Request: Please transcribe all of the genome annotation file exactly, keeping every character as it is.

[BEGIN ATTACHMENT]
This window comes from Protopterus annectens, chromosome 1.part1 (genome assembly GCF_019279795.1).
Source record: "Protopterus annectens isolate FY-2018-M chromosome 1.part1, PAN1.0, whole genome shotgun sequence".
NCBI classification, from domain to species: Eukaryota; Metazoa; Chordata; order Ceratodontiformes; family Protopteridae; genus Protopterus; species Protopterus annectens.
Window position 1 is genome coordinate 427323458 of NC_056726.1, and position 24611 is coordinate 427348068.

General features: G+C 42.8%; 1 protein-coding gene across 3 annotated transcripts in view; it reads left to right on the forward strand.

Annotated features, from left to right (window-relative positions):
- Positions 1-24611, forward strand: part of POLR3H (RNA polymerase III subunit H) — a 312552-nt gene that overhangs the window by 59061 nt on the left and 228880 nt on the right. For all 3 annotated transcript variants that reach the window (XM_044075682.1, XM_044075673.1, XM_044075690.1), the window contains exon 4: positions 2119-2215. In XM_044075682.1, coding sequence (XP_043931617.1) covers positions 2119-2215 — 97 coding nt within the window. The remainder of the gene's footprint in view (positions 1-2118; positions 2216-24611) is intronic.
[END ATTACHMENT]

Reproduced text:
This window comes from Protopterus annectens, chromosome 1.part1 (genome assembly GCF_019279795.1).
Source record: "Protopterus annectens isolate FY-2018-M chromosome 1.part1, PAN1.0, whole genome shotgun sequence".
NCBI classification, from domain to species: Eukaryota; Metazoa; Chordata; order Ceratodontiformes; family Protopteridae; genus Protopterus; species Protopterus annectens.
Window position 1 is genome coordinate 427323458 of NC_056726.1, and position 24611 is coordinate 427348068.

General features: G+C 42.8%; 1 protein-coding gene across 3 annotated transcripts in view; it reads left to right on the forward strand.

Annotated features, from left to right (window-relative positions):
- Positions 1-24611, forward strand: part of POLR3H (RNA polymerase III subunit H) — a 312552-nt gene that overhangs the window by 59061 nt on the left and 228880 nt on the right. For all 3 annotated transcript variants that reach the window (XM_044075682.1, XM_044075673.1, XM_044075690.1), the window contains exon 4: positions 2119-2215. In XM_044075682.1, coding sequence (XP_043931617.1) covers positions 2119-2215 — 97 coding nt within the window. The remainder of the gene's footprint in view (positions 1-2118; positions 2216-24611) is intronic.